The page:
Sociology Ph.D. Dissertations


A Life Course Perspective on Intimate Partner Violence: The Role of Prior Partners and Adverse Relationship Histories

Date of Award


Document Type


Degree Name

Doctor of Philosophy (Ph.D.)



First Advisor

Wendy Manning (Committee Co-Chair)

Second Advisor

Peggy Giordano (Committee Co-Chair)

Third Advisor

Monica Longmore (Committee Member)

Fourth Advisor

Danielle Kuhl (Committee Member)

Fifth Advisor

Liangfeng Sun (Other)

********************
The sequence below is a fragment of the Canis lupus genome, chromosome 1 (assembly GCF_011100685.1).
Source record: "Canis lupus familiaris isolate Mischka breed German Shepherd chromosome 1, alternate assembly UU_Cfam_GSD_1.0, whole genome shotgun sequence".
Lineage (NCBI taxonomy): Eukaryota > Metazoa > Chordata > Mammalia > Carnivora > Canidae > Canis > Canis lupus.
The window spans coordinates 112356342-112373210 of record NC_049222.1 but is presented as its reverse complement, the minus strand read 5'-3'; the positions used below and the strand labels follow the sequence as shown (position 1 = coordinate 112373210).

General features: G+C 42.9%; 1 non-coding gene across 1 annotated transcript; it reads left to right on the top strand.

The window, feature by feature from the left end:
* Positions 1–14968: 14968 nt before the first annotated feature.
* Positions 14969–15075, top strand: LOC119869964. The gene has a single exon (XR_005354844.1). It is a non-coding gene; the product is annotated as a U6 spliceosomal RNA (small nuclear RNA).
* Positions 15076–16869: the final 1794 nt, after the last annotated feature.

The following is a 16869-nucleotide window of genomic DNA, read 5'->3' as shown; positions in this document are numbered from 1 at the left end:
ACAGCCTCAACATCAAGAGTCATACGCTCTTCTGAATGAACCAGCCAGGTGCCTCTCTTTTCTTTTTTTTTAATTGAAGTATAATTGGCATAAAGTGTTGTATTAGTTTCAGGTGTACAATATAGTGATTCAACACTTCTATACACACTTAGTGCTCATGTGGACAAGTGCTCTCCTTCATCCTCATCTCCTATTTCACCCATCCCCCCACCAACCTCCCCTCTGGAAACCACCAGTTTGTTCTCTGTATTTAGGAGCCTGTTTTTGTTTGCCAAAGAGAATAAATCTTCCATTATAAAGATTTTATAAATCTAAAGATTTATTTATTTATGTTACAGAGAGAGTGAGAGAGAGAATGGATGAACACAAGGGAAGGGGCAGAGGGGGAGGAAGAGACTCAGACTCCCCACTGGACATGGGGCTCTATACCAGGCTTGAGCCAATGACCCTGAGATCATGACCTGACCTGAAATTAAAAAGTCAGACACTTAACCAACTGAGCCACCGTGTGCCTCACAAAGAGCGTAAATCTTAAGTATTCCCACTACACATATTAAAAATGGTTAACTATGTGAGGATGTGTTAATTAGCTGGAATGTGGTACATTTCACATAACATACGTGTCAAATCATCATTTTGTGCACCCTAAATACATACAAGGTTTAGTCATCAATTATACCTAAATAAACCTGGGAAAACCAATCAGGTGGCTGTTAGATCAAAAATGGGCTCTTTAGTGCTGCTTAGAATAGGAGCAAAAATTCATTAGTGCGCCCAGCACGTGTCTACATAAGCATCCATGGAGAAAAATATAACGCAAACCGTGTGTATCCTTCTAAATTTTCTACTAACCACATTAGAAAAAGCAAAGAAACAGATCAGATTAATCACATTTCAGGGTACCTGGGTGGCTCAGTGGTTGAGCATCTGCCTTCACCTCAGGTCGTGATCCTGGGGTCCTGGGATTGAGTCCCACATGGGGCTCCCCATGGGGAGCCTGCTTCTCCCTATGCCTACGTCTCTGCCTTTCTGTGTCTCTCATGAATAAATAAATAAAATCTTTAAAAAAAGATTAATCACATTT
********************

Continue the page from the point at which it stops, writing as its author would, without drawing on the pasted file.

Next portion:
Intimate partner violence (IPV) is recognized as a major public health issue throughout the United States with attention focusing on the causes and consequences of IPV. In the last decade, research has emphasized the importance of relationship contexts for theorizing about IPV. Most of this research focuses on current dyadic contexts, leaving a gap in knowledge on how prior partners and relationship histories matter. Drawing on a life course perspective, I use five waves of data from the Toledo Adolescent Relationships Study (n = 1,021) to examine how adverse relationship histories are associated with outcomes in young adulthood. In a mixed methods analysis, I first use survey data focusing on both men and women to examine how adverse partner characteristics (i.e., delinquency, infidelity) may carry over into the current relationship, or whether these negative dynamics may inform a learning curve in which an individual moves away from violence or other adverse dynamics. Problematic prior partner behaviors are both directly and indirectly associated with current experiences of IPV. Results support both the carryover and learning curve pathways, and are similar for men and women. Building on these findings I analyze in-depth narratives to explore the underlying meanings and mechanisms related to carryover and learning curve processes. Moreover, I examine alternative pathways that prior studies have hinted at but remain unexplored, such as ‘opting out’ of relationships altogether. These results underscore the role of partner communication and reveal complexities in the study of prior partners and relationship histories. Finally, I examine how current and prior experiences of IPV and infidelity may be associated with socioeconomic outcomes in young adulthood. Findings suggest that adverse dynamics in the current relationship and relationship histories with negative dynamics may reduce future financial prospects. Experiences of IPV operate in a similar manner for men and women, whereas relationship histories with infidelity are only significant for men. Together findings from this dissertation provide insight to a more complete portrait of relationship histories that include IPV and other adverse dynamics, and how these prior experiences are associated with relationship and socioeconomic outcomes in young adulthood.